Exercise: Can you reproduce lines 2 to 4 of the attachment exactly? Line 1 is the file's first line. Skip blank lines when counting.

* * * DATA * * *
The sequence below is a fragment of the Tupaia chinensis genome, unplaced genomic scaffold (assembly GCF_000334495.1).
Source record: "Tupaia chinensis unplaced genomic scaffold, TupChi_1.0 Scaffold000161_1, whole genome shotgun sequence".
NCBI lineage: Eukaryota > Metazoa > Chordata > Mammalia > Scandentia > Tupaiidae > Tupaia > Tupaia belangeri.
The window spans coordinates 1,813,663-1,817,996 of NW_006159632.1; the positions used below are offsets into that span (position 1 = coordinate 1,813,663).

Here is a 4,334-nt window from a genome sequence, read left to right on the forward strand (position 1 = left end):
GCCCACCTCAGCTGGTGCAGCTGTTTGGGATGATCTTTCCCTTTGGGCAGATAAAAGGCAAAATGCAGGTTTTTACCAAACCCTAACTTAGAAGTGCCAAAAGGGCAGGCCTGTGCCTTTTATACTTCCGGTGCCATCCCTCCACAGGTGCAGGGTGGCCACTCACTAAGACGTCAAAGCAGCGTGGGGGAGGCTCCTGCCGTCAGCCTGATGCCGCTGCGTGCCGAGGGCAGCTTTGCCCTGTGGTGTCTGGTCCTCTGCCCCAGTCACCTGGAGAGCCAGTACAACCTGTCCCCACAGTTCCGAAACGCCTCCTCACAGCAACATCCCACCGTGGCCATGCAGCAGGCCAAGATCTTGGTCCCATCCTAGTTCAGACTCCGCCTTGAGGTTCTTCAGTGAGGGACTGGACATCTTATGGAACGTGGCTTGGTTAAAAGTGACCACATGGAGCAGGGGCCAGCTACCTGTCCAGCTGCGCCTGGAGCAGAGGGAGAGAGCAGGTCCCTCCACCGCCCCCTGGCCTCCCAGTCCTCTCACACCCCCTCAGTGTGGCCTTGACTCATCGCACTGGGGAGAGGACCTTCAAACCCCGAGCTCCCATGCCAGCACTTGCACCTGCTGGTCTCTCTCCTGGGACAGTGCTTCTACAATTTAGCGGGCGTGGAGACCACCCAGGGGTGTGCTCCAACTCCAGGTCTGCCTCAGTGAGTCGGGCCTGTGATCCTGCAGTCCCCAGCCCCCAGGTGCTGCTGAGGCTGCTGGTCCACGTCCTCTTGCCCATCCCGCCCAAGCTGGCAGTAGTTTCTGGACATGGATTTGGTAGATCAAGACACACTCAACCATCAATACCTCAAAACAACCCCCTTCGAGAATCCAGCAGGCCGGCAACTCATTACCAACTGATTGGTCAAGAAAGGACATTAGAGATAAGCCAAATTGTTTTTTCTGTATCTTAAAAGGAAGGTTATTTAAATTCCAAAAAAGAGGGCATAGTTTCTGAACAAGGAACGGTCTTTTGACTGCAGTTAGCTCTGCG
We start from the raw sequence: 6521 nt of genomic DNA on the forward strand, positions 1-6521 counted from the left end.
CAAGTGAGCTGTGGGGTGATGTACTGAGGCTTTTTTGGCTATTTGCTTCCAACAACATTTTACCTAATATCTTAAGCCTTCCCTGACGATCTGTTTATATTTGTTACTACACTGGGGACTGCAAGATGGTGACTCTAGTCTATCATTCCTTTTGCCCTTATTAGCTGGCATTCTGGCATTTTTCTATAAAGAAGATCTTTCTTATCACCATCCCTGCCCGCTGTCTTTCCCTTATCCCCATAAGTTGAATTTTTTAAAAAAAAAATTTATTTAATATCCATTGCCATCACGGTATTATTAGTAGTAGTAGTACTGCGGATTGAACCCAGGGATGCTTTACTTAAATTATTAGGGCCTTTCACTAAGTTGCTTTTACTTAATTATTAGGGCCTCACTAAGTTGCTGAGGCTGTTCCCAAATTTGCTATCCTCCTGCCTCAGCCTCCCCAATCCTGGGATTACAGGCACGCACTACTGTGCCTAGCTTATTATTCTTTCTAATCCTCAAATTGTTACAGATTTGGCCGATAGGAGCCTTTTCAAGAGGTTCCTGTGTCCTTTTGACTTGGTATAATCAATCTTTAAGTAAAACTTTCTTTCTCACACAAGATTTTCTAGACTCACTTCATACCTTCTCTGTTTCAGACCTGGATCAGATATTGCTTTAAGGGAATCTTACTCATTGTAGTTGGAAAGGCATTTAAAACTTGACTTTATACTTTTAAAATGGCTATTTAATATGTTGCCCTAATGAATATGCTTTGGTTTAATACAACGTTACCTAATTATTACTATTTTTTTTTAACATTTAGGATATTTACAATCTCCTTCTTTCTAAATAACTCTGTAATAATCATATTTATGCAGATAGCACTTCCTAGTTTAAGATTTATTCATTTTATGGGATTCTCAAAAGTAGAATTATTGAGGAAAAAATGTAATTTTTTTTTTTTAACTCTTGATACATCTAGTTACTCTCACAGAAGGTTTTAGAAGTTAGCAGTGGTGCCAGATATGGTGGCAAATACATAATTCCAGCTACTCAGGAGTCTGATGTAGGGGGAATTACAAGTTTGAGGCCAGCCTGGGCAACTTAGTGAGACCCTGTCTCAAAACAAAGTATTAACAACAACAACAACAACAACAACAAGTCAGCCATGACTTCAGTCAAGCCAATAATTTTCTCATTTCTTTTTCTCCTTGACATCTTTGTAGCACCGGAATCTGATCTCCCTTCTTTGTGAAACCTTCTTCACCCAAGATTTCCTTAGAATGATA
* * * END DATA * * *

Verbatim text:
Source record: "Tupaia chinensis unplaced genomic scaffold, TupChi_1.0 Scaffold000161_1, whole genome shotgun sequence".
NCBI lineage: Eukaryota > Metazoa > Chordata > Mammalia > Scandentia > Tupaiidae > Tupaia > Tupaia belangeri.
The window spans coordinates 1,813,663-1,817,996 of NW_006159632.1; the positions used below are offsets into that span (position 1 = coordinate 1,813,663).